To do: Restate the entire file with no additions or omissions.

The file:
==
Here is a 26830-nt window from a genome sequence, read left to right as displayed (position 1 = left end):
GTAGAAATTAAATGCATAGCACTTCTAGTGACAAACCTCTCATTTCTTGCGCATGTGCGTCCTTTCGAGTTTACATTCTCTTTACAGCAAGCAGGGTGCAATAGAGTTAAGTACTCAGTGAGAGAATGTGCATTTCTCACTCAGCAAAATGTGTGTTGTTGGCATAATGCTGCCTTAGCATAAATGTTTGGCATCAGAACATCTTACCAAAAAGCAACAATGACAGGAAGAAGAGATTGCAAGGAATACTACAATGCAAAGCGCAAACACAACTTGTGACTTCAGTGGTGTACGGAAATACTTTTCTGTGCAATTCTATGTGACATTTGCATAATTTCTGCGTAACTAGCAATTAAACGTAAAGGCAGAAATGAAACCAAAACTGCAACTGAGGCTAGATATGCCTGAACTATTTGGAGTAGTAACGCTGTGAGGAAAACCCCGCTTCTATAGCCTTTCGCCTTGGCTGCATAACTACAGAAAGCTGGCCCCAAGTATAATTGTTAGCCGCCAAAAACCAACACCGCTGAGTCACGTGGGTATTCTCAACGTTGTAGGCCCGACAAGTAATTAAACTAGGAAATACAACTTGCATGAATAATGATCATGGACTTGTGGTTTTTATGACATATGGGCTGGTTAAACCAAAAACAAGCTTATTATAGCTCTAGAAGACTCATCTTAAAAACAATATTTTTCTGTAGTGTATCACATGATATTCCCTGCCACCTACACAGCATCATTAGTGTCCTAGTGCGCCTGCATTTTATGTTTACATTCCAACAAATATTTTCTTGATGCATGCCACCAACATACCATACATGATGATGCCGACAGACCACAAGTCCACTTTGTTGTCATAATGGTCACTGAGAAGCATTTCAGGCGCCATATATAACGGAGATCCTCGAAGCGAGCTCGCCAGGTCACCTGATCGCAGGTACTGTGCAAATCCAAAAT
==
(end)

Here is a 26830-nt window from a genome sequence, read left to right as displayed (position 1 = left end):
GTAGAAATTAAATGCATAGCACTTCTAGTGACAAACCTCTCATTTCTTGCGCATGTGCGTCCTTTCGAGTTTACATTCTCTTTACAGCAAGCAGGGTGCAATAGAGTTAAGTACTCAGTGAGAGAATGTGCATTTCTCACTCAGCAAAATGTGTGTTGTTGGCATAATGCTGCCTTAGCATAAATGTTTGGCATCAGAACATCTTACCAAAAAGCAACAATGACAGGAAGAAGAGATTGCAAGGAATACTACAATGCAAAGCGCAAACACAACTTGTGACTTCAGTGGTGTACGGAAATACTTTTCTGTGCAATTCTATGTGACATTTGCATAATTTCTGCGTAACTAGCAATTAAACGTAAAGGCAGAAATGAAACCAAAACTGCAACTGAGGCTAGATATGCCTGAACTATTTGGAGTAGTAACGCTGTGAGGAAAACCCCGCTTCTATAGCCTTTCGCCTTGGCTGCATAACTACAGAAAGCTGGCCCCAAGTATAATTGTTAGCCGCCAAAAACCAACACCGCTGAGTCACGTGGGTATTCTCAACGTTGTAGGCCCGACAAGTAATTAAACTAGGAAATACAACTTGCATGAATAATGATCATGGACTTGTGGTTTTTATGACATATGGGCTGGTTAAACCAAAAACAAGCTTATTATAGCTCTAGAAGACTCATCTTAAAAACAATATTTTTCTGTAGTGTATCACATGATATTCCCTGCCACCTACACAGCATCATTAGTGTCCTAGTGCGCCTGCATTTTATGTTTACATTCCAACAAATATTTTCTTGATGCATGCCACCAACATACCATACATGATGATGCCGACAGACCACAAGTCCACTTTGTTGTCATAATGGTCACTGAGAAGCATTTCAGGCGCCATATATAACGGAGATCCTCGAAGCGAGCTCGCCAGGTCACCTGATCGCAGGTACTGTGCAAATCCAAAAT